By-Person Factor Analysis in Clinical Ethical Decision Making: Q Methodology in End-of-Life Care Decisions
David Bourget (Western Ontario)
David Chalmers (ANU, NYU)
Rafael De Clercq
Ezio Di Nucci
Jack Alan Reynolds
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American Journal of Bioethics 4 (3):W8-W22 (2004)
Objective: To determine the usefulness of Q methodology to locate and describe shared subjective influences on clinical decision making among participant physicians using hypothetical cases containing common ethical issues. Design: Qualitative study using by-person factor analysis of subjective Q sort data matrix. Setting: University medical center. Participants: Convenience sample of internal medicine attending physicians and house staff (n = 35) at one midwestern academic health sciences center. Interventions: Presented with four hypothetical cases involving urgent decision making near the end of life, participants selected one of three specific clinical actions offered for each case. Immediately afterward and while considering their decision, each respondent sorted twenty-five subjective self-referent items in terms of the influence of each statement on their decision-making process. By-person factor analysis, where participants are defined as variates, yielded information about the attitudinal background the physicians brought to their consideration of each hypothetical case. We performed a second-order factor analysis on all of the subjective viewpoints to determine if a smaller core of shared attitudes existed across some or all of the four case vignettes. Factor scores for each item and post-sort comments from interviews conducted individually with each respondent guided the interpretation of ethical perspective used by these respondents in making clinical decisions about the cases. Measurements and Main Results: Second-order factor analysis on seventeen viewpoints used by physicians in the four hypothetical urgent decision cases revealed three moderately correlated (r 2 < 40%) subjective core attitudinal guides used broadly among all the cases and among sixteen of the seventeen original factors. Across all the cases, our participants were guided in general by: (1) patient-focused beneficence, (2) a patient- and surrogate-focused perspective that includes risk avoidance, and (3) best interest of the patient guided by ethical values. Economic impact on the physician, expediency in resolution of the situation, and the expense of medical treatment were not found to be influential determinants in this study. Conclusions: Q sorting and by-person factor analysis are useful qualitative methodological tools to study the complex structure of subjective attitudes that influence physicians in making medical decisions. This study revealed the subjective viewpoints used by our physician participants as they made ethically challenging treatment decisions. The three second-order factors identified here are grounded in current bioethical values as well as the personal traits of physicians. The participants' decision methods appear to resemble casuistry more than principle-based decision making. Generalizability of results will require further studies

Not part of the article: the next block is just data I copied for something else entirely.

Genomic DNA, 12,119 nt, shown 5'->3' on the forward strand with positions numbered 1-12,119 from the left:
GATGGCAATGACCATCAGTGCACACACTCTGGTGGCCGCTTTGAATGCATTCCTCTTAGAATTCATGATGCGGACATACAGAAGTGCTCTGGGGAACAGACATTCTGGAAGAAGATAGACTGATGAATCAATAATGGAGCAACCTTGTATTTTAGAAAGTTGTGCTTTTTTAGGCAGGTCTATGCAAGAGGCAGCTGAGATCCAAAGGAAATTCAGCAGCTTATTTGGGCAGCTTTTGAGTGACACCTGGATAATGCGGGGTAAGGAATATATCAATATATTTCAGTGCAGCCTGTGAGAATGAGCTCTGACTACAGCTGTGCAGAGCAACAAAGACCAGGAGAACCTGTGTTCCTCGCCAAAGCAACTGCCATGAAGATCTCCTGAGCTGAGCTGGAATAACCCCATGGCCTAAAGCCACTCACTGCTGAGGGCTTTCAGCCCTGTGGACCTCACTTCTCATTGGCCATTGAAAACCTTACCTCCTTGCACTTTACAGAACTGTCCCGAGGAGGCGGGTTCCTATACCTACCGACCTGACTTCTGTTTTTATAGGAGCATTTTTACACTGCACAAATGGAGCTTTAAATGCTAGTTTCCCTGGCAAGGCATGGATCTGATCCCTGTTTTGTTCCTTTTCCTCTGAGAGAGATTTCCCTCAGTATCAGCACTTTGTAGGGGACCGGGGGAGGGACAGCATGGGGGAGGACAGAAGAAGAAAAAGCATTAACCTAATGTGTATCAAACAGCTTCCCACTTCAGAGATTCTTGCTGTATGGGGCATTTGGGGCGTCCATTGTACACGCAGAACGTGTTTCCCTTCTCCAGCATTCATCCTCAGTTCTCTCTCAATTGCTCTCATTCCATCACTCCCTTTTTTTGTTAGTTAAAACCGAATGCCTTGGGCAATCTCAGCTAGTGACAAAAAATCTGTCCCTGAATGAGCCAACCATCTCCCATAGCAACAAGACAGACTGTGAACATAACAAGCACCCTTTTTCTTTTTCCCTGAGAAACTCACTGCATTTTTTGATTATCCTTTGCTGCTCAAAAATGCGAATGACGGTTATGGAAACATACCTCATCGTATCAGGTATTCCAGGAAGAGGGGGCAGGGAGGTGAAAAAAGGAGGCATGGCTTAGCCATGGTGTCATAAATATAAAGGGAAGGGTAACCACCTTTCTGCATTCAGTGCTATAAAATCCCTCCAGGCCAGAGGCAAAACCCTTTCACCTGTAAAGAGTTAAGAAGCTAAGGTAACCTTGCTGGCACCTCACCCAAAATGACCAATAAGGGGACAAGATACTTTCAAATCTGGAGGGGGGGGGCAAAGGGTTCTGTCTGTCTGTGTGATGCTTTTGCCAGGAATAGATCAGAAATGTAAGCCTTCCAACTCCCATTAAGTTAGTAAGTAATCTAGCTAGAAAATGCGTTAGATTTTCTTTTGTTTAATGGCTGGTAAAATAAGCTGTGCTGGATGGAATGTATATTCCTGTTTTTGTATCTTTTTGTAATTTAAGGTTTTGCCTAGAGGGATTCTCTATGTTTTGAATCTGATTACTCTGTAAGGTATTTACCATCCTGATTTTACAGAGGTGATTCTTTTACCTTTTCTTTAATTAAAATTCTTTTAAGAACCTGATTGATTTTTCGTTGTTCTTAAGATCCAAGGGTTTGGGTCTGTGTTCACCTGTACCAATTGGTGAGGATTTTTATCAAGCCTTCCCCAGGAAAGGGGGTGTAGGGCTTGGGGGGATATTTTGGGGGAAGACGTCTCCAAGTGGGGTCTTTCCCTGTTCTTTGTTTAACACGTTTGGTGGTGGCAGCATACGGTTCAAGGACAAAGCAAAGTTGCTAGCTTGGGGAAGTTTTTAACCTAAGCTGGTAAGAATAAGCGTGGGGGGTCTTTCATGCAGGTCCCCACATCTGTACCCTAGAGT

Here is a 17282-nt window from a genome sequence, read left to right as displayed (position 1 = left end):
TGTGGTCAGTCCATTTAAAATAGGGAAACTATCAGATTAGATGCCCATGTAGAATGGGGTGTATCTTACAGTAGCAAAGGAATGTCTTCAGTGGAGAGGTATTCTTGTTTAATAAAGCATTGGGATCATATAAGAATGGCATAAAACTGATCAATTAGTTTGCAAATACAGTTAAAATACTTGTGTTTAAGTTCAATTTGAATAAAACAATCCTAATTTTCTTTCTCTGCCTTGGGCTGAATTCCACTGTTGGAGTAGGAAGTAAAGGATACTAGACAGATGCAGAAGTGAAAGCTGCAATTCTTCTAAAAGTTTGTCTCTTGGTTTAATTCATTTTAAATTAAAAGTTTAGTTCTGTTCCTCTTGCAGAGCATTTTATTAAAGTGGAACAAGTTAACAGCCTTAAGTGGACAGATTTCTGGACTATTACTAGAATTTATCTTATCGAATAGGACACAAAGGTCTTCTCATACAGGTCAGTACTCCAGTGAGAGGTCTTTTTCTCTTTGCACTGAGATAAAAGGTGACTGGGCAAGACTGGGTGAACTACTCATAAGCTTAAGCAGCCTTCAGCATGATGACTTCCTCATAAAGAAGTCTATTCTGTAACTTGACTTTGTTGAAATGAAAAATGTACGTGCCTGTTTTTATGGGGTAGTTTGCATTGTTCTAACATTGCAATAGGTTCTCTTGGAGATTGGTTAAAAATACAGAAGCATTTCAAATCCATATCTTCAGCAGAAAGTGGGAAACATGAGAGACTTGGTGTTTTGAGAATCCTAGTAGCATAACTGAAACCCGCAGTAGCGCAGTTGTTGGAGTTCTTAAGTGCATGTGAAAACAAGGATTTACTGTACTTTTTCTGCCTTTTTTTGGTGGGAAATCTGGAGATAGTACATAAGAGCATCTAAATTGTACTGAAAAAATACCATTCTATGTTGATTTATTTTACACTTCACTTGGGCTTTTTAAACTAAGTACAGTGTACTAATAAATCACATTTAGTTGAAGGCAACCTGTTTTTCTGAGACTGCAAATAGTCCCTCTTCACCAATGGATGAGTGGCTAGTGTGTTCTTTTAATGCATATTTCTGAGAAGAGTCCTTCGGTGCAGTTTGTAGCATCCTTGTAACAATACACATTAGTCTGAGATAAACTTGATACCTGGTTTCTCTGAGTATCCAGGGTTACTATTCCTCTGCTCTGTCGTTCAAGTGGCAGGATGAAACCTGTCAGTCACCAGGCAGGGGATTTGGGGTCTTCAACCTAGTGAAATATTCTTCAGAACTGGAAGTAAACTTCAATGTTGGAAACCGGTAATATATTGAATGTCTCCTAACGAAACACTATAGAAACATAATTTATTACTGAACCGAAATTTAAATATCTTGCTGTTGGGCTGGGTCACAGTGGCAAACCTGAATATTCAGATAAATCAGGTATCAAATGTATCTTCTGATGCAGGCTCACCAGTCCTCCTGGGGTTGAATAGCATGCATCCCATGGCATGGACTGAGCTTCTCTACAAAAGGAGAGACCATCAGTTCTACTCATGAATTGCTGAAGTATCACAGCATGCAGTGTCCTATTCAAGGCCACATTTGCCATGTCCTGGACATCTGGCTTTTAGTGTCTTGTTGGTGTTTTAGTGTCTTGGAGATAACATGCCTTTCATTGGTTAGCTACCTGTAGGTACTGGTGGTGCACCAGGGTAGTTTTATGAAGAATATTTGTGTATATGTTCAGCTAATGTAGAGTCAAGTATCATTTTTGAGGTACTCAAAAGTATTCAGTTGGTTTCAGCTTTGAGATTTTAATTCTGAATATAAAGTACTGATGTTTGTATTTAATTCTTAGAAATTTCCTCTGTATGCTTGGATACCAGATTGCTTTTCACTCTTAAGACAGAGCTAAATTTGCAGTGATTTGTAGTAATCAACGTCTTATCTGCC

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References found in this work BETA
Albert R. Jonsen & Stephen Toulmin (1991). The Abuse of Casuistry: A History of Moral Reasoning. Philosophy and Rhetoric 24 (1):76-80.
Terry M. Perlin (1992). Clinical Medical Ethics Cases in Practice. Monograph Collection (Matt - Pseudo).
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